By: Dr. Jordan Spears
Searching for your first job after vet school can be a very stressful process. There is a lot of pressure to have the perfect job secured before you graduate. If you are a 4th year still in the job hunting process, I feel for you, I really do! It wasn’t long ago I was in your same position, feeling the exact same pressure, and most likely the same anxiety.
First, I want to encourage you that it is completely all right if you haven’t found a job yet. Don’t let the pressures that surround you lead you to accept a job too quickly. Trust me when I say that you have time.
Second, I want to remind you that God already has your job in mind for you. You can have complete trust in His provision. He made you a veterinarian for a reason, and He is going to put you in the best position to do His will. Ephesians 2:10 captures this perfectly:
“For we are God’s masterpiece. He has created us anew in Christ Jesus, so we can do the good things he planned for us long ago.”
That being said, here are a few practical tips that I have gathered from fellow new graduates to keep in mind while you are job interviewing. These suggestions are to help you navigate and determine whether or not a potential job would be a good place for you to grow and have a solid work environment that would help you succeed in your first year out of vet school:
Have a working interview
While I know these may not always be possible, working interviews (at least 2 days) are essential in helping you get a good idea of how a practice runs and whether or not you can picture yourself there. Interact with all the doctors and staff (the receptionists, too!). Ask them what they like about working at the practice and what about the environment they wish would change. Take the time to talk to some of the clients, as well. One of the things that attracted me to the clinic I work at now is that over and over I heard how much the clients loved this clinic and that they had been coming there for years. This clinic was very much a part of the community and had a good reputation, which speaks volumes for the character of the practice and the doctors who work there.
Pay attention to staff turn-over time
Ask the staff how long they have been working at the clinic and what the turn-over is like there. If you notice a pattern where many previous doctors have left after 2-3 years, this is a red flag. On the other side of things, if you observe that the majority of doctors have been working there for 5+ years, this is a good sign that they are working in a healthy environment.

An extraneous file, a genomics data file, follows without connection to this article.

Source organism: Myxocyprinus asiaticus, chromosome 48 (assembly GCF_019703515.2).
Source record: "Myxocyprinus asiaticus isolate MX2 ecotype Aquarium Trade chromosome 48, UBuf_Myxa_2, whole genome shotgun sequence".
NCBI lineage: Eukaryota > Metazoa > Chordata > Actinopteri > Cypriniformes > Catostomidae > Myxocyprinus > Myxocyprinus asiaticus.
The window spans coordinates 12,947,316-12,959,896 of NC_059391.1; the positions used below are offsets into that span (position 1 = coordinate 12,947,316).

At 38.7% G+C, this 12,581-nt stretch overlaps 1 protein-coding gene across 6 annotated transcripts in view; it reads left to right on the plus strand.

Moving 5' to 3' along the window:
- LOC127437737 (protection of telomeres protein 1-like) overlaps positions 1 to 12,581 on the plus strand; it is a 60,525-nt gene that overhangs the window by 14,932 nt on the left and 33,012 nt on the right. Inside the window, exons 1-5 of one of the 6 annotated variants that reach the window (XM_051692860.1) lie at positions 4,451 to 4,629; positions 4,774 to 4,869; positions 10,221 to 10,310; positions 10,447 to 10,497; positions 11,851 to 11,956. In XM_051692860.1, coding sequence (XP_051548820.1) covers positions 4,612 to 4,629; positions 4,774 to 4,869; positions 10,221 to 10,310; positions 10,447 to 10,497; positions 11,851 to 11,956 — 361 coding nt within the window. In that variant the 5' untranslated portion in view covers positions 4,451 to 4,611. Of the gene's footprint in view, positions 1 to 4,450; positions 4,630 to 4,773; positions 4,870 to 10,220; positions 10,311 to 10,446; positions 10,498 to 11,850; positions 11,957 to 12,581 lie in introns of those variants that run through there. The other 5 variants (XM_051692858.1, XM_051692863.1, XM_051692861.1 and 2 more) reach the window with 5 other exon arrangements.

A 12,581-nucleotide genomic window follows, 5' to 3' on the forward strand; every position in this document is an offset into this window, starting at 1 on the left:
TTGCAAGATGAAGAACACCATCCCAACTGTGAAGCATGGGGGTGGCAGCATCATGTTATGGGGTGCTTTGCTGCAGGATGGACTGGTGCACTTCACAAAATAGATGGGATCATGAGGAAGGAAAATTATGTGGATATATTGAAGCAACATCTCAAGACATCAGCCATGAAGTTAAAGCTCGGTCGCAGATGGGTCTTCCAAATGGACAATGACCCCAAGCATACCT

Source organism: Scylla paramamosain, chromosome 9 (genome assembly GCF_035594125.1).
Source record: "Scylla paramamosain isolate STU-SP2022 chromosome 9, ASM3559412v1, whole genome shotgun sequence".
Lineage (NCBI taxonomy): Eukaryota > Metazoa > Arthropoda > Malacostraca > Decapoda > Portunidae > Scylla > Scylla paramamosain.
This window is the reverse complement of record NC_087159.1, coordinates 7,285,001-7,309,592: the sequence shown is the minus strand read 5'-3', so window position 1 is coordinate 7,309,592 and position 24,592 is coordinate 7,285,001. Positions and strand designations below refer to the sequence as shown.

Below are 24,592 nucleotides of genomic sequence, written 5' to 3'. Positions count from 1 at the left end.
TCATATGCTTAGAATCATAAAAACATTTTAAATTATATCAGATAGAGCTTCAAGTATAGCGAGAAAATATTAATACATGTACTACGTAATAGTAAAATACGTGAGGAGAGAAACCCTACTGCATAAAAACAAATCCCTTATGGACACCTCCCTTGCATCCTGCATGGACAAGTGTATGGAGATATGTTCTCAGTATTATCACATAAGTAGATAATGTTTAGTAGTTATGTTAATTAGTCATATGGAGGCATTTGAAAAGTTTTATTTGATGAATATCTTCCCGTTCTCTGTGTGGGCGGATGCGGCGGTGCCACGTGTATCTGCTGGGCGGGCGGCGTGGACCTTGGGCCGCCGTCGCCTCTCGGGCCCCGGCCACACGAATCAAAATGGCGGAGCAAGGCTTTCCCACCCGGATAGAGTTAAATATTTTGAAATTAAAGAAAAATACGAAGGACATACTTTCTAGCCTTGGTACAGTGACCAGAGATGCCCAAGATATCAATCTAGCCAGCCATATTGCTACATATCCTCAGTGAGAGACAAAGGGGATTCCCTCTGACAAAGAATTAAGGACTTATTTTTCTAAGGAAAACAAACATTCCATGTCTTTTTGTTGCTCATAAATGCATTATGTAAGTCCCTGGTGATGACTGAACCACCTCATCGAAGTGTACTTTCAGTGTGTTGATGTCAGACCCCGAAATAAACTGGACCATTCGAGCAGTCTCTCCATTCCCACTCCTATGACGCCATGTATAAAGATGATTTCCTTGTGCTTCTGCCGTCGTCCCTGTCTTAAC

Aim for a multiple-doctor practice
Working in a two-person or solo practice can be very exciting, rewarding, and self-fulfilling. However, it also can be very demanding and may not leave enough time for family and church life. It is essential to be involved in your church community (regularly attending church and a small group, as well as serving). Your first year out is already very emotionally demanding, so I highly recommend searching for a job that has multiple doctors that can share the load and not leave you alone.
There is nothing more terrifying than showing up on your first day and having your boss leave you to fend for yourself. I know this seems like an awful, unimaginable thing, but I have several newly graduated friends who experienced this very thing. Make sure your boss (or another doctor in the clinic) is committed to mentoring you. Ask specifically what this mentorship will look like (i.e. will you be shadowing for the first couple weeks or start seeing appointments immediately? If you have an on-call schedule, will they accompany you on emergencies your first month out? What will your caseload look like when you start?)
Observe the overall appearance of the hospital
This may seem like a no-brainer, but it is important to note how clean the hospital is. I remember I was very impressed with how clean and good-smelling my clinic’s boarding facility was. It told me a lot about the quality of animal care there. Check out the clinic’s medical records, radiographs, surgical area, pharmacy and diagnostic equipment. Based off what you see, ask yourself if you feel like the clinic would provide you with the tools to learn and practice high quality medicine.
Discuss your faith in your interview
I’m not saying you have to tell your potential employer your entire testimony, but do make sure to mention the importance of your faith during your interview. I remember specifically asking my boss how he would feel if I offered to pray for my clients during an euthanasia. I believe it is important for a future employer to know up front if you are planning to do this in their practice. If you are applying for a job with weekend shifts, this can also be the time to discuss whether or not they will be expecting you to work Sundays.
Finally, prayer is extremely important in making the decision to accept a job offer! Remember that you are not only seeking a work environment that will cultivate your potential to become an amazing veterinarian, but you are also seeking God’s will in where you will have the most potential to make a great impact for His kingdom. After receiving two job offers, I took a weekend away just to spend time with God and pray about them. He gave me peace about my decision to accept one of the offers, and I spent that time asking God to help prepare my heart to be a light in my future workplace. I can see now it is no coincidence where I am currently working, and I am excited to see what God has in store for my co-workers and colleagues!
I hope these tips provided a little wisdom and encouragement to those of you who are currently job searching, and I wish you the best of luck! I pray that God gives you His peace and security in knowing that your future is in His trustworthy hands. You have nothing to worry about when you have the God of the universe on your side.
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